Okay, answer honestly. How many times have you called someone schizo, bipolar, or OCD just because they did something that seemed a bit out of the ordinary? You use these terms in normal everyday vocabulary, probably because you aren’t familiar with what anxiety disorders really are. Sometimes, people who don’t deal with the reality of how anxiety affects people throw around insulting language like these. If you do the same. it’s time you reconsider your words.
There are a number of anxiety-related disorders, yet they aren’t as known to the general public as they should be. But it’s much more common than you think. The National Institute of Health reported that about 18% of American adults actually have some type of anxiety disorder – that’s one in five people who have mild to severe anxiety.
There are instances where people experience the symptoms of anxiety and go to the doctor, only to find out they aren’t diagnosed with a physical disease, but a mental disorder. This can be overwhelming and may cause more of the anxiety. Therefore, you should remember one important detail – you are not alone.
The most common myth surrounding anxiety is that it isn’t even a “real disease”. People who suffer from anxiety can be easily disregarded as worrywarts or over-thinkers. Needless to say, it is a medically acknowledged disorder. You can be diagnosed with anxiety, but the good news is, you can also be treated.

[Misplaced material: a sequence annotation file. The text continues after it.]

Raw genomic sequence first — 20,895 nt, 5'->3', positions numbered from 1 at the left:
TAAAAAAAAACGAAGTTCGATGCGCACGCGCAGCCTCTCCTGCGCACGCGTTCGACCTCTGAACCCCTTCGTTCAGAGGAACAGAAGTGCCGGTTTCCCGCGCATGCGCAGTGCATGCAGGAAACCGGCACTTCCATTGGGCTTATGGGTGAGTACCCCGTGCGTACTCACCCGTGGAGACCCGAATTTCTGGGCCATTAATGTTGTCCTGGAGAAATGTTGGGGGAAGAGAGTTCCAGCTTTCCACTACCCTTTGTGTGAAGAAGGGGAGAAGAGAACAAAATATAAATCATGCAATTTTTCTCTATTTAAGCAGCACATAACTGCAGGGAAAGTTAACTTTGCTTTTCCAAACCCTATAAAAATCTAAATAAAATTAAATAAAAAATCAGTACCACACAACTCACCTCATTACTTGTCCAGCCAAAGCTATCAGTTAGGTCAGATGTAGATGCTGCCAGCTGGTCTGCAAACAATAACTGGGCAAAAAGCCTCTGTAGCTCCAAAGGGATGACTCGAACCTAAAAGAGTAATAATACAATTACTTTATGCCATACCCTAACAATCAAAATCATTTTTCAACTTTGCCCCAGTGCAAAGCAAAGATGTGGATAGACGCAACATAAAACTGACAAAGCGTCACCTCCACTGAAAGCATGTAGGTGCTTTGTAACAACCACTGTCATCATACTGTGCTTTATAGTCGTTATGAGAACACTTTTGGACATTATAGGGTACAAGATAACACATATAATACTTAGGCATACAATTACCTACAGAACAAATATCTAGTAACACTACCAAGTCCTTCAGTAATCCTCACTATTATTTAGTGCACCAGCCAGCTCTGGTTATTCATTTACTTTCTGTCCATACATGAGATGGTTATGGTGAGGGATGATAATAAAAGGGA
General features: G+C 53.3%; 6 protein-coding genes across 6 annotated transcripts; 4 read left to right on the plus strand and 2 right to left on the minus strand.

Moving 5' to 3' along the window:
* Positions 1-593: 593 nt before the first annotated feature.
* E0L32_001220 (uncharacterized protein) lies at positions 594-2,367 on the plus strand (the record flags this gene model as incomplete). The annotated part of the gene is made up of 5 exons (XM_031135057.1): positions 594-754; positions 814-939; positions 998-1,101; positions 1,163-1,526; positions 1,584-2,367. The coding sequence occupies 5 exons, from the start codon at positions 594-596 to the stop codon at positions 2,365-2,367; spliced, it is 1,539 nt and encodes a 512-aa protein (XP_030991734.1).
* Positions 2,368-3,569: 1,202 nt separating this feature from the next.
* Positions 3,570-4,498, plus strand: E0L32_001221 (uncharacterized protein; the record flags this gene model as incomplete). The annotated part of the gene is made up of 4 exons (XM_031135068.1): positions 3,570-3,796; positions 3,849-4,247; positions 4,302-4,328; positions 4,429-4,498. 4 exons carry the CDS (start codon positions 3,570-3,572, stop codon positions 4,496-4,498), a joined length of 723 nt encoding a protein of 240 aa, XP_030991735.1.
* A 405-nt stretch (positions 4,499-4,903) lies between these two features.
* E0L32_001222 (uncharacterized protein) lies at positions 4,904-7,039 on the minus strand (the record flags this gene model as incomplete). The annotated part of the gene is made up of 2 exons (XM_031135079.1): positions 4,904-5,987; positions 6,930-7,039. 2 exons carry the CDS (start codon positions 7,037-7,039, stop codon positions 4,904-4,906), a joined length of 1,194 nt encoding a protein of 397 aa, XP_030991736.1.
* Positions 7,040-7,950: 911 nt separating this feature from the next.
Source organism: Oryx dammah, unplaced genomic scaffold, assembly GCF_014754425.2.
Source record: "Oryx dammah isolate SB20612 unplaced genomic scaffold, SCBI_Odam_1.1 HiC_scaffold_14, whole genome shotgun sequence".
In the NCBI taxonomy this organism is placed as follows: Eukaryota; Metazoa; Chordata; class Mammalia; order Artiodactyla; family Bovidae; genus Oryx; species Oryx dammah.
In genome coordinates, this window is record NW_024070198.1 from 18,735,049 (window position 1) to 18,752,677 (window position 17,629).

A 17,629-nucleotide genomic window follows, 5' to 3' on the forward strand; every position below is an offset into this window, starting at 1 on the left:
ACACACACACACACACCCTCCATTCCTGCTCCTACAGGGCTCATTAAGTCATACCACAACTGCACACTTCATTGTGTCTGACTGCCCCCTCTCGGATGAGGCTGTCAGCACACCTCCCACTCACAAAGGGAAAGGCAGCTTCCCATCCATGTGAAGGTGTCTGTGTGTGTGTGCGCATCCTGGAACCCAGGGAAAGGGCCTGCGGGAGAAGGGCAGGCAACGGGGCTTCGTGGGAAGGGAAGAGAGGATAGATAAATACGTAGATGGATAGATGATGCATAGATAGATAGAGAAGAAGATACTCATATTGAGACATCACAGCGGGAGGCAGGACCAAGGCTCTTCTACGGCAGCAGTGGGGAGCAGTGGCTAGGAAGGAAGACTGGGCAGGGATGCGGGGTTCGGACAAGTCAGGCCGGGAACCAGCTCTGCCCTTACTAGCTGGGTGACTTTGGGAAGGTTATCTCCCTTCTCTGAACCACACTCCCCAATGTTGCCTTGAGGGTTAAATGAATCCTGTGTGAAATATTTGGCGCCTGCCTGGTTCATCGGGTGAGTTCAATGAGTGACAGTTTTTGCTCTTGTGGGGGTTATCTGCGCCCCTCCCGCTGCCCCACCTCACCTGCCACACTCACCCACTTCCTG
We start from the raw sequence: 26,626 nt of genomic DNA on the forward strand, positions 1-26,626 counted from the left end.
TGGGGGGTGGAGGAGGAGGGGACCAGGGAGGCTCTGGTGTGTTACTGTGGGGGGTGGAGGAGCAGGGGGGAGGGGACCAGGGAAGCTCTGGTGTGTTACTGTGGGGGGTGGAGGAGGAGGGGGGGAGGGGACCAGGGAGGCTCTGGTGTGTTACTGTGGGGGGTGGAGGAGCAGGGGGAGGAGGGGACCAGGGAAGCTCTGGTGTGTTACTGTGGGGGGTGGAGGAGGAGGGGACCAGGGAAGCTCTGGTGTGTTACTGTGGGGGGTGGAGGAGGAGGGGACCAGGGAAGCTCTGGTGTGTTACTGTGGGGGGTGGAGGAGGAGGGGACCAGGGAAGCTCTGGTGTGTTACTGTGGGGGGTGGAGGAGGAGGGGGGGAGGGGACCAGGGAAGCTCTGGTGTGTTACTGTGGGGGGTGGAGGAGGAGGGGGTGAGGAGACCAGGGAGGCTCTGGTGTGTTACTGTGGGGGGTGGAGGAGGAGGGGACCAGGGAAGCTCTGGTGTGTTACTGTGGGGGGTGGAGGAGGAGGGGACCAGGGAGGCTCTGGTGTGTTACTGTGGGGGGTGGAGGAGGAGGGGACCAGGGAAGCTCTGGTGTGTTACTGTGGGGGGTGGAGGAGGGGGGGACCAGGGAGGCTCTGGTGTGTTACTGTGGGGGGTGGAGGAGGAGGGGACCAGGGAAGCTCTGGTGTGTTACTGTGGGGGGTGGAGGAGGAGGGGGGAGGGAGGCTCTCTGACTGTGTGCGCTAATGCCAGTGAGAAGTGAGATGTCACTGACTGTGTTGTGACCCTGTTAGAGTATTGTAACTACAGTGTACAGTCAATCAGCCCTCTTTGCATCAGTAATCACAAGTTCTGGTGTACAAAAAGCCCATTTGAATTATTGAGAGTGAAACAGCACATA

I’ve also heard of people saying that those with anxiety should avoid stressful situations altogether. This may be a suggestion said with good intentions, but let’s be realistic here. In this world, that seems impossible to do. Management of the average person’s life is already stressful – what with the unexpected situations that happen on a daily basis. What’s more, seeing yourself as a fragile and vulnerable victim of the disorder can also lead to more anxiety.
Panic attacks don’t usually involve fainting and hyperventilation. If you’ve never experienced a panic attack, it might be hard to explain. There are actually some online videos that “document” people’s panic attacks, and on the comment section you can see how some of the viewers express their disbelief over the situation. I personally can’t tell whether those are falsified or not, because it’s not the same for everyone. You have your usual symptoms such as chest pains, racing heartbeat and difficulty breathing, but the common factor is you think you’re going to die because of how bad it is.
One of the worse misconceptions about anxiety is the belief that people who experience it can just one day wake up and snap out of their mental state.
This belief is connected to the mindset that anxiety disorders are just anxious people who got stressed out, and don’t need treatment to get better. You can’t just drink or sleep your way through it – you have to undergo the proper therapy and take the prescribed medication.
If you think that therapy can get in the way of your daily schedule, just think of how non-treatment may worsen your situation. Act while you can still function – you don’t want to wait for the day the disorder gets the better of you.